Fubo TV IPOs; Programmatic Buyers Crave Transparency

streaming revolution

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Stock Market FOMO For Fubo

The revolution will not be televised – but it might just be livestreamed. The sports-focused streaming services FuboTV, which merged with Facebank Group in early 2020, filed for a public offering on the New York Stock Exchange, reports Fast Company. According to its S-1, FuboTV expects around 370,000 to 380,000 subscribers for Q3, up 28% from the same period last year. It’s hoping to generate $50 million to $54 million in revenue, the latter figure representing a 38% increase and to price shares between $9 to $11. Other key stats to impress your friends and family: In 2019, FuboTV generated an average of $648 per user annually, up 42% YoY. Ad revenue only made up 8% of pre-merger FuboTV’s revenue — it was $12.5 million in 2019, up 201% YoY. Growth in that sector is a big part of FuboTV’s monetization strategy. And finally, it had 286,128 paid subscribers as of the end of June, a 47% increase from the same period last year, though its quarterly growth rate was down due to COVID-19’s impact on live sports. But, of course, the pandemic is ongoing, and FuboTV concedes that, like everybody else, it can’t accurately predict its future impact.

A Little Transparency, Please

Supply chain transparency ranks as the No. 1 barrier to programmatic adoption, according to new research from IAB Europe looking into how attitudes toward programmatic advertising are evolving. In particular, advertisers are increasingly demanding clarity on the tech fees charged by their partners. In order to alleviate cost concerns, nearly two-thirds of ad tech vendors say that they’re making investments to offer a more transparent business model. But a lack of transparency isn’t stopping buyers from buying. Programmatic spending is growing like a weed in Europe. IAB Europe estimates that programmatic revenue grew by 23% in 2019, topping 23 billion euros (just under $27 billion). And advertisers are using available industry tools to get more visibility into their buys. For example, the amount of ads.txt inventory buying is on the rise, and 52% of publishers say that they’re able to sell more than 81% of their ads.txt inventory. More.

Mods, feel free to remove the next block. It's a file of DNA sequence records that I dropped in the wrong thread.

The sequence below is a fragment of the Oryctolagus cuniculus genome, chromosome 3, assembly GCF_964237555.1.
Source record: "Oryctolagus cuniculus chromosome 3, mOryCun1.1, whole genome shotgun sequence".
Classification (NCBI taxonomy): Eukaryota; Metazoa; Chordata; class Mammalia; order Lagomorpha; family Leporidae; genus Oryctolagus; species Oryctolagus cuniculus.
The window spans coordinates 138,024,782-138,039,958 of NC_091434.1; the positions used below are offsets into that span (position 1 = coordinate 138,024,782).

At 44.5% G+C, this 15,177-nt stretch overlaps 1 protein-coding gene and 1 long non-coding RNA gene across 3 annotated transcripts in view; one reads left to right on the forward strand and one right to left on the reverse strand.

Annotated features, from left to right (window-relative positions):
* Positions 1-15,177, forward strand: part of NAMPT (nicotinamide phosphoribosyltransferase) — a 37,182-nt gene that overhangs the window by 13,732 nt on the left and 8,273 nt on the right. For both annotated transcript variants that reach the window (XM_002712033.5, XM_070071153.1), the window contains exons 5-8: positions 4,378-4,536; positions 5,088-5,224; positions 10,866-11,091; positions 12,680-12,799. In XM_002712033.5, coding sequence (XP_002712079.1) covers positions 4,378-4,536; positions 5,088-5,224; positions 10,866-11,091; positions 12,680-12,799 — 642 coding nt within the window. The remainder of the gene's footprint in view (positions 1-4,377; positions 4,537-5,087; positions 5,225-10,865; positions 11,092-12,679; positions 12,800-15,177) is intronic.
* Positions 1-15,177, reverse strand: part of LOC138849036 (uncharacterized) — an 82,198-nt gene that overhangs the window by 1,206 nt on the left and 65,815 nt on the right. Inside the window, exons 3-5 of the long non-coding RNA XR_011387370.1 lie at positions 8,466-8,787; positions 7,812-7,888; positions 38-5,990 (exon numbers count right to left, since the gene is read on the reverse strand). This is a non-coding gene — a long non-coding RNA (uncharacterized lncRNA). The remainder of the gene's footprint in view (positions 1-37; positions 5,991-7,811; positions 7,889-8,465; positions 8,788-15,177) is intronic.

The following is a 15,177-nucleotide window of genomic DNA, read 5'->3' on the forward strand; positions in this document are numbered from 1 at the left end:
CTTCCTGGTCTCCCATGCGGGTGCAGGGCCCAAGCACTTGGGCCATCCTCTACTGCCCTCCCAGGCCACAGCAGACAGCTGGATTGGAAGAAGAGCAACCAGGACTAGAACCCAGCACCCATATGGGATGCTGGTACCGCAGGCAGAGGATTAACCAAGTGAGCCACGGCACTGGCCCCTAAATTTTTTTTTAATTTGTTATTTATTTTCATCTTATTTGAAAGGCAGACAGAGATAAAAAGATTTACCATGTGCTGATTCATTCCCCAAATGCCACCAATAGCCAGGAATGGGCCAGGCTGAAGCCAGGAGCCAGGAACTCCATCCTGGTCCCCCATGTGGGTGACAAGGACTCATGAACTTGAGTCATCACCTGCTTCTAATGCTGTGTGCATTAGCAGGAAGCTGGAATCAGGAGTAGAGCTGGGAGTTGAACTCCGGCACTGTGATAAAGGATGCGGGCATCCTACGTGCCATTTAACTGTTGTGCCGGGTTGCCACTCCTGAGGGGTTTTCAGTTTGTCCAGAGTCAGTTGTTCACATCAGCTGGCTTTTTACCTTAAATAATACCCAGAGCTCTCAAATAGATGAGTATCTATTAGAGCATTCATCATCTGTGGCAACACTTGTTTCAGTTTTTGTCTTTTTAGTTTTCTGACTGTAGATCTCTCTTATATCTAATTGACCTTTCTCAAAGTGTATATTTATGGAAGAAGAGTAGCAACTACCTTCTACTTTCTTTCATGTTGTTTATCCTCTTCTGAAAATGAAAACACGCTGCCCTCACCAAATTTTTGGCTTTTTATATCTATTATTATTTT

C’est Consent?

The CNIL, France’s data protection authority, is recommending that websites keep track of cookie opt-outs for at least six months, Reuters reports (in French). In specifying a timeframe, the guideline is going further than the General Data Protection Regulation (GDPR). Internet users have the right to withdraw their cookie consent at any point. The challenge comes when a user visits a site and doesn’t take any action at all. And that’s because the CNIL considers silence to be an implicit opt-out; it no longer accepts tacic or scrolling consent as a viable form of opting in. This means people who don’t opt in or out when they hit a website will be subsequently untargetable for six months in France. The pronouncement could end up being a “death sentence” for publishers that monetize their sites with advertising, says Hogan Lovells lawyer Etienne Drouard. The ad industry and the CNIL have been sparring ever since the GDPR came into effect more than two years ago. Recently, publishers and ad tech companies won a victory of sorts when the French Supreme Court ruled that the CNIL did not have the authority to ban cookie walls. [Related in AdExchanger: “The CNIL Can’t Legally Forbid Cookie Walls Under GDPR”]

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